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The best and most comprehensive calculator I found was the Ecological Footprint Quiz from MyFootprint. Most calculators are only available for single countries. This one however is available for all countries on this planet. Below you see an exemplary result.

Take action

Now that you have an idea of how lavish your lifestyle really is, it’s time to do something about it. You can achieve a lot with small changes that don’t even hurt (much). It does take some thought and possibly some extra time, but the quality of your life will increase rather than decrease. The really good news is, it may save you money quickly and it may save your life or the lives of our children in the not so distant future.

Cut Your Footprint has a list of the Top 10 Ways to Cut Your Carbon Footprint , which is a great way to get started if you have no idea at all.

Here’s the short version:

1. Use energy saving compact fluorescent light bulbs
2. Measure your Footprint – hopefully you already did. :)
3. Avoid plastic grocery bags.
4. Use a programmable thermostat to heat your home.
5. Recycle!
6. Properly Inflate your tires.
7. Run only full loads of washing for clothes and dishes.
8. Air seal and insulate your home.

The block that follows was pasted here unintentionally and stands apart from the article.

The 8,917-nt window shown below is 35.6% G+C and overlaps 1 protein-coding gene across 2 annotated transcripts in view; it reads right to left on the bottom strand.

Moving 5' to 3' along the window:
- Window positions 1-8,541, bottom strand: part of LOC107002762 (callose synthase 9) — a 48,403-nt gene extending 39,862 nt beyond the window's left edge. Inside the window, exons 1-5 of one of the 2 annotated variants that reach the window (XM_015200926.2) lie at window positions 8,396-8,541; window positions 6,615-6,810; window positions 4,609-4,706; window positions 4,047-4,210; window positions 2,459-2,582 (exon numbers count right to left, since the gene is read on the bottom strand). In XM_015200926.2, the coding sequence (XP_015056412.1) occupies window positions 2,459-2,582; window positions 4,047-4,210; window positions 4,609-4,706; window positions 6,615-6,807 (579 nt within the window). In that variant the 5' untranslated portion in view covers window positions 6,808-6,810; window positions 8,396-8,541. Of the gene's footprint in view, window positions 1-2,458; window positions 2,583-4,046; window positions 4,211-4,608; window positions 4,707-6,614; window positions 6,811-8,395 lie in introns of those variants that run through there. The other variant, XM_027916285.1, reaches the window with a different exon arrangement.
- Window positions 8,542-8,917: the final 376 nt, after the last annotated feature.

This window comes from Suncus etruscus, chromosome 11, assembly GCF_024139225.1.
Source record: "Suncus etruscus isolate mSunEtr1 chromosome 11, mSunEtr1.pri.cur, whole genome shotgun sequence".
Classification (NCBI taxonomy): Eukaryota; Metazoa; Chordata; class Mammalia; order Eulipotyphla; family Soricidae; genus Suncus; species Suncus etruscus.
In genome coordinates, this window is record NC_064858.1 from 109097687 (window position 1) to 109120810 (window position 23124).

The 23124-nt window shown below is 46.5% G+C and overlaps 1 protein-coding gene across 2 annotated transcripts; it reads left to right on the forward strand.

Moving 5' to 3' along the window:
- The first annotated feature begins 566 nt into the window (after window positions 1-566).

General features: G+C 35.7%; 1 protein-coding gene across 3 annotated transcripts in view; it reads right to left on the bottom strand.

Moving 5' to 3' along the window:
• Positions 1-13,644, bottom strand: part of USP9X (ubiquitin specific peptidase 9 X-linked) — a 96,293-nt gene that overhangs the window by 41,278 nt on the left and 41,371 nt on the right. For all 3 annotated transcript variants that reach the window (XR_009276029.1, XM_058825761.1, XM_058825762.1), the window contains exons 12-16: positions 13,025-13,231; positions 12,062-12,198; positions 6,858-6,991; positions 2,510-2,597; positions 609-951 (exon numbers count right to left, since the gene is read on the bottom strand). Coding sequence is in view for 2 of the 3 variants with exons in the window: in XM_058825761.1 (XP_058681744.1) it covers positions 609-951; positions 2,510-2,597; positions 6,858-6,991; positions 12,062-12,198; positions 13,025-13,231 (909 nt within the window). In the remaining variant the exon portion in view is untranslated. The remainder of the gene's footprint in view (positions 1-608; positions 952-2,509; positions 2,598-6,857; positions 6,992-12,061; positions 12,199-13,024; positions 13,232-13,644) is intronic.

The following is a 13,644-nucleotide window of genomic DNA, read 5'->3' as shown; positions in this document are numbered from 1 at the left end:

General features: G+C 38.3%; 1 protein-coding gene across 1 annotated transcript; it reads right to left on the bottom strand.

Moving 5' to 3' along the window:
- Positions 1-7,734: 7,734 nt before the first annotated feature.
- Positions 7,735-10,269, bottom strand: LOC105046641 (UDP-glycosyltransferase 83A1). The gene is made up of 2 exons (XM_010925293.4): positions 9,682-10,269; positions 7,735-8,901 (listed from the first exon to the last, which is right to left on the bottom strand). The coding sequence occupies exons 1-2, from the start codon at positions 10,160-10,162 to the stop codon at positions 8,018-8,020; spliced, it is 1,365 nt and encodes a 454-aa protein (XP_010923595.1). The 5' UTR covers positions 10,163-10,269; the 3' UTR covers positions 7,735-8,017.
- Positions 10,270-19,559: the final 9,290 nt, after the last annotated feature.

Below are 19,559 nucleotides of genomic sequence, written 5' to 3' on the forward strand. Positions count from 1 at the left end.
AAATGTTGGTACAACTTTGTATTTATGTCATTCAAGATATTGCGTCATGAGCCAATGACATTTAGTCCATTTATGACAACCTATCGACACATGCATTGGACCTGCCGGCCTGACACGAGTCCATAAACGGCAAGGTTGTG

9. Air dry your washing.
10. Use a water saving shower head.

A much more detailed list can be found in the wikiHow article How to Save the Environment at Home. Follow the links at the bottom for many more great articles.

Finally the longest list of realistic items and the one I most highly recommend everyone to go through is from Sustainable Environment for Quality of Life: 100 Ways to Save The Environment.

Spread the word

If you’re so inclined and really want to make a difference, get your friends involved and help them get started. This is not just a fashion, it really matters.

What do you do to preserve the environment and what are you never going to do?

  1. chavy
    November 19, 2008 at 2:11 am

    Thanks for sharing those tips!
    It's informative.
    There are also many useful tips at waystosaveenergy.net. Hope it helps. thanks

  2. Jenny
    November 16, 2008 at 3:38 am